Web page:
Dr. Murray Smith

Faculty of Social Sciences - Department of Sociology

Dr. Murray Smith

Information for Graduate Students

Professor

Department of Sociology
Brock University
e-mail: msmith@brocku.ca
office: AS 408
phone: 905 688-5550 ext. 4370

 
Education
PhD, University of British Columbia
MA, University of Manitoba
BA, University of Manitoba
 

Courses Recently Taught

SOCI 2P32: In and Out of Work in the Global Economy
SOCI 3P00: Early Modern Social Theory
SOCI 3P36: Critical Issues in Contemporary Society
SOCI 3P66: Social Movements
SOCI 4P02: Selected Topics in Social Theory

 

See Research Page for publications and current research projects

Biography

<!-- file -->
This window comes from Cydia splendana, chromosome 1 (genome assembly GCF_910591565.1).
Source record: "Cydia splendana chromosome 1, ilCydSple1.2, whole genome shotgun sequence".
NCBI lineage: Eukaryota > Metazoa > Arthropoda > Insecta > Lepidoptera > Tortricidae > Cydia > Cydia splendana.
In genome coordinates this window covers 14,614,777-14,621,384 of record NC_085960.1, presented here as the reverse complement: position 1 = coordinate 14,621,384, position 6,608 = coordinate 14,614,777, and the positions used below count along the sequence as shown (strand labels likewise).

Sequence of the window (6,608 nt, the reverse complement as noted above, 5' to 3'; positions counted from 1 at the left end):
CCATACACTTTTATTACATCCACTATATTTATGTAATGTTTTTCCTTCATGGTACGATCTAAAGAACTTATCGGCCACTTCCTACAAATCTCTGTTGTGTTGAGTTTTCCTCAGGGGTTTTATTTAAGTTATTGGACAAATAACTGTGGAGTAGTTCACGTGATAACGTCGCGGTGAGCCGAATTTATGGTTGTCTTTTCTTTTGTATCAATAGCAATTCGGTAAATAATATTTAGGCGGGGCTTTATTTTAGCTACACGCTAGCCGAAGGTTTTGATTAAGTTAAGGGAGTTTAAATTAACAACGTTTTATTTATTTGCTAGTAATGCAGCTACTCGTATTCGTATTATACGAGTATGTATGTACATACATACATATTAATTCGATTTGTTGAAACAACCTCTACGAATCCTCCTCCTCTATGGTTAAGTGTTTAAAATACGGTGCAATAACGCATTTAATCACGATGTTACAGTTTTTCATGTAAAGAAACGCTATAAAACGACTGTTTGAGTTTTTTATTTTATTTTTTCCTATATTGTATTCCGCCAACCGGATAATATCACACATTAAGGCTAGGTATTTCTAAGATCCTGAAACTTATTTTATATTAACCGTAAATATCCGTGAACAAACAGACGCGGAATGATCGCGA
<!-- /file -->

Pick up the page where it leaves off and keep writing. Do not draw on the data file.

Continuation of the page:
Murray E.G. Smith obtained his BA and MA from the University of Manitoba and his PhD from the University of British Columbia. His principal research and teaching interests are in the areas of theoretical and international political economy, classical sociological theory, Marxist theory, social movements, and the sociology of health and illness. He has published articles in the Canadian Review of Sociology and Anthropology, Studies in Political Economy, the Canadian Journal of Sociology, Science and Society, the Review of Radical Political Economics, the Brock Review, Rethinking Marxism, Historical Materialism, and Labour/Le Travail. His most recent book is Global Capitalism in Crisis: Karl Marx and the Decay of the Profit System (Fernwood Publishing, 2010). He is the author of Invisible Leviathan: The Marxist Critique of Market Despotism beyond Postmodernism (University of Toronto Press, 1994) and the editor of Early Modern Social Theory: Selected Interpretive Readings (Canadian Scholars Press, 1998). He is the co-author (with Judith Blackwell and John Sorenson) of The Culture of Prejudice (Broadview Press, 2003). Professor Smith is interested in working with graduate students pursuing research in the following areas: Marxist political economy, comparative social theory, dialectical methodology, theories of capitalist crisis, revolutionary social movements (past and present), and Marxist class analysis and political strategies.